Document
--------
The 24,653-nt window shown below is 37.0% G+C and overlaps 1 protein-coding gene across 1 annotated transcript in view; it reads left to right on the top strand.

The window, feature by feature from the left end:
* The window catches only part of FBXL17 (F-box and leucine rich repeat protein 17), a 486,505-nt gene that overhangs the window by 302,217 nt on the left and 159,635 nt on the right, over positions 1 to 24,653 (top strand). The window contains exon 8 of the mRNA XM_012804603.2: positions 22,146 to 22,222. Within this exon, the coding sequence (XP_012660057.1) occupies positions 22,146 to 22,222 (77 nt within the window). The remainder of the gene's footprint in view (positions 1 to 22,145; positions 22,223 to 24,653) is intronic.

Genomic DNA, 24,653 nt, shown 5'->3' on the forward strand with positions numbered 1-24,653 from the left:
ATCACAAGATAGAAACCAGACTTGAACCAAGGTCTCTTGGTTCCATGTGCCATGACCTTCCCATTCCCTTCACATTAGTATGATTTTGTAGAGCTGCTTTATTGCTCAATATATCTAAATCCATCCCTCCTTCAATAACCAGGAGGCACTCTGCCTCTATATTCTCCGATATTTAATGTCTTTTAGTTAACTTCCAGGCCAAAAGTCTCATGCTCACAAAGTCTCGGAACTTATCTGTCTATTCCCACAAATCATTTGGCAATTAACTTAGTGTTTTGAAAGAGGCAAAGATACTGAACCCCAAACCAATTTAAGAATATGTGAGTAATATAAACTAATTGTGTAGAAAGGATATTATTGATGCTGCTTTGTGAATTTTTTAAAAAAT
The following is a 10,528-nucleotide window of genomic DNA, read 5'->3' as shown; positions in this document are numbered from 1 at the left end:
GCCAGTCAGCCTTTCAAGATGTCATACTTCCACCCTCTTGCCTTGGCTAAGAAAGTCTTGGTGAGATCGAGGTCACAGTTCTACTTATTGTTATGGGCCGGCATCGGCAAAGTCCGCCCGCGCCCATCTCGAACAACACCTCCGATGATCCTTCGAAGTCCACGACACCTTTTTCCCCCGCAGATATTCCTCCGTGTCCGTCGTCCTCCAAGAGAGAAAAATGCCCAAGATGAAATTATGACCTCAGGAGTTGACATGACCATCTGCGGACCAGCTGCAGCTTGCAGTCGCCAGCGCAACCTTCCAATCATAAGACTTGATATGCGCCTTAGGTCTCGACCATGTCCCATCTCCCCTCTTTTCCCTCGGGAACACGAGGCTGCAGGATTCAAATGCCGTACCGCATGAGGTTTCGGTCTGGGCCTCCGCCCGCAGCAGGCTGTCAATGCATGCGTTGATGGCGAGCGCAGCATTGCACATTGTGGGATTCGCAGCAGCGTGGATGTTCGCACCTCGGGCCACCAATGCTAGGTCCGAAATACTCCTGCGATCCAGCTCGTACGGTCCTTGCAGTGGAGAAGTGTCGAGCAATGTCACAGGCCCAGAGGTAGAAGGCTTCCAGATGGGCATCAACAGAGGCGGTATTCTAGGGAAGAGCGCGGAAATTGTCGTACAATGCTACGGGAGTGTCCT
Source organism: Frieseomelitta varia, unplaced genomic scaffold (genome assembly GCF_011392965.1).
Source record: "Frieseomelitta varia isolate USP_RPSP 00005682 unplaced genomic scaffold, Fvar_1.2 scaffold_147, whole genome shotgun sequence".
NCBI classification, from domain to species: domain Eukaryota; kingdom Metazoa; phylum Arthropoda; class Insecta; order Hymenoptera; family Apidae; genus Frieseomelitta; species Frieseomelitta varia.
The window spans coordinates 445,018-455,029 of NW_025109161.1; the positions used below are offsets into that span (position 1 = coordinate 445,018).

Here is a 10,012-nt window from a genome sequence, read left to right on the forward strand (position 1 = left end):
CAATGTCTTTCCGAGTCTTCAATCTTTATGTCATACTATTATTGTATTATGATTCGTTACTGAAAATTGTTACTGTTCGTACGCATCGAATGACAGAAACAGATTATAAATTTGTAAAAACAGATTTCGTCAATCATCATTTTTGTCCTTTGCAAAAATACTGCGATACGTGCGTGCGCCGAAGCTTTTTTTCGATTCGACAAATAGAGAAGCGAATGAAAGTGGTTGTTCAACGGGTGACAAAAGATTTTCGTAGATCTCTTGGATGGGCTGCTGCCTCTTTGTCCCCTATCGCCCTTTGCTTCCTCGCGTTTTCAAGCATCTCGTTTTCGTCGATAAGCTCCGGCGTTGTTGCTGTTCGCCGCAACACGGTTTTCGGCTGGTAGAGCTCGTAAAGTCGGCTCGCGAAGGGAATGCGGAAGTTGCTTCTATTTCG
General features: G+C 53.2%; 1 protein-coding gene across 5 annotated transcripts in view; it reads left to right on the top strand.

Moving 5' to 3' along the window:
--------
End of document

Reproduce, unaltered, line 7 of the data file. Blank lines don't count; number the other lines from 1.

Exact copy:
GCCAGTCAGCCTTTCAAGATGTCATACTTCCACCCTCTTGCCTTGGCTAAGAAAGTCTTGGTGAGATCGAGGTCACAGTTCTACTTATTGTTATGGGCCGGCATCGGCAAAGTCCGCCCGCGCCCATCTCGAACAACACCTCCGATGATCCTTCGAAGTCCACGACACCTTTTTCCCCCGCAGATATTCCTCCGTGTCCGTCGTCCTCCAAGAGAGAAAAATGCCCAAGATGAAATTATGACCTCAGGAGTTGACATGACCATCTGCGGACCAGCTGCAGCTTGCAGTCGCCAGCGCAACCTTCCAATCATAAGACTTGATATGCGCCTTAGGTCTCGACCATGTCCCATCTCCCCTCTTTTCCCTCGGGAACACGAGGCTGCAGGATTCAAATGCCGTACCGCATGAGGTTTCGGTCTGGGCCTCCGCCCGCAGCAGGCTGTCAATGCATGCGTTGATGGCGAGCGCAGCATTGCACATTGTGGGATTCGCAGCAGCGTGGATGTTCGCACCTCGGGCCACCAATGCTAGGTCCGAAATACTCCTGCGATCCAGCTCGTACGGTCCTTGCAGTGGAGAAGTGTCGAGCAATGTCACAGGCCCAGAGGTAGAAGGCTTCCAGATGGGCATCAACAGAGGCGGTATTCTAGGGAAGAGCGCGGAAATTGTCGTACAATGCTACGGGAGTGTCCT